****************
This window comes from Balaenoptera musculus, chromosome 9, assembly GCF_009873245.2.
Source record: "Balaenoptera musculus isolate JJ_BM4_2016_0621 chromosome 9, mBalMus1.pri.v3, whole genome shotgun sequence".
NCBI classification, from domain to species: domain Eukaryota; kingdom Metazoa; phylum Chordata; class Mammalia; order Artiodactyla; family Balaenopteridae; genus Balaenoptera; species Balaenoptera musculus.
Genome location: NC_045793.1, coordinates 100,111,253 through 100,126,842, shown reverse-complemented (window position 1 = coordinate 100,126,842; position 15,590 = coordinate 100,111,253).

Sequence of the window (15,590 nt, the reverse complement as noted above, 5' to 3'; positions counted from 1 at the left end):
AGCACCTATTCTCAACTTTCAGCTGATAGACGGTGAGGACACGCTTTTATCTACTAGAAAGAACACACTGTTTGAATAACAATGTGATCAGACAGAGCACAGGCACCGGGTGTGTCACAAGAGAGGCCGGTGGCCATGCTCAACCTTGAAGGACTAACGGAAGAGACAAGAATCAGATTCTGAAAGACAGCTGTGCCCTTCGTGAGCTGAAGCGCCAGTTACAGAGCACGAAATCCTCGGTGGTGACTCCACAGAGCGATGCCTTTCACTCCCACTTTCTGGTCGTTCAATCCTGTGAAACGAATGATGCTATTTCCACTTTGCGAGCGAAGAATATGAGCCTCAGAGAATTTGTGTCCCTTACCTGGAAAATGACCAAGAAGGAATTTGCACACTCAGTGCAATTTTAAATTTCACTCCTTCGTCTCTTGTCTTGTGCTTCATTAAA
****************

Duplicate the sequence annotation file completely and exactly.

This window comes from Balaenoptera musculus, chromosome 9, assembly GCF_009873245.2.
Source record: "Balaenoptera musculus isolate JJ_BM4_2016_0621 chromosome 9, mBalMus1.pri.v3, whole genome shotgun sequence".
NCBI classification, from domain to species: domain Eukaryota; kingdom Metazoa; phylum Chordata; class Mammalia; order Artiodactyla; family Balaenopteridae; genus Balaenoptera; species Balaenoptera musculus.
Genome location: NC_045793.1, coordinates 100,111,253 through 100,126,842, shown reverse-complemented (window position 1 = coordinate 100,126,842; position 15,590 = coordinate 100,111,253).

Sequence of the window (15,590 nt, the reverse complement as noted above, 5' to 3'; positions counted from 1 at the left end):
AGCACCTATTCTCAACTTTCAGCTGATAGACGGTGAGGACACGCTTTTATCTACTAGAAAGAACACACTGTTTGAATAACAATGTGATCAGACAGAGCACAGGCACCGGGTGTGTCACAAGAGAGGCCGGTGGCCATGCTCAACCTTGAAGGACTAACGGAAGAGACAAGAATCAGATTCTGAAAGACAGCTGTGCCCTTCGTGAGCTGAAGCGCCAGTTACAGAGCACGAAATCCTCGGTGGTGACTCCACAGAGCGATGCCTTTCACTCCCACTTTCTGGTCGTTCAATCCTGTGAAACGAATGATGCTATTTCCACTTTGCGAGCGAAGAATATGAGCCTCAGAGAATTTGTGTCCCTTACCTGGAAAATGACCAAGAAGGAATTTGCACACTCAGTGCAATTTTAAATTTCACTCCTTCGTCTCTTGTCTTGTGCTTCATTAAA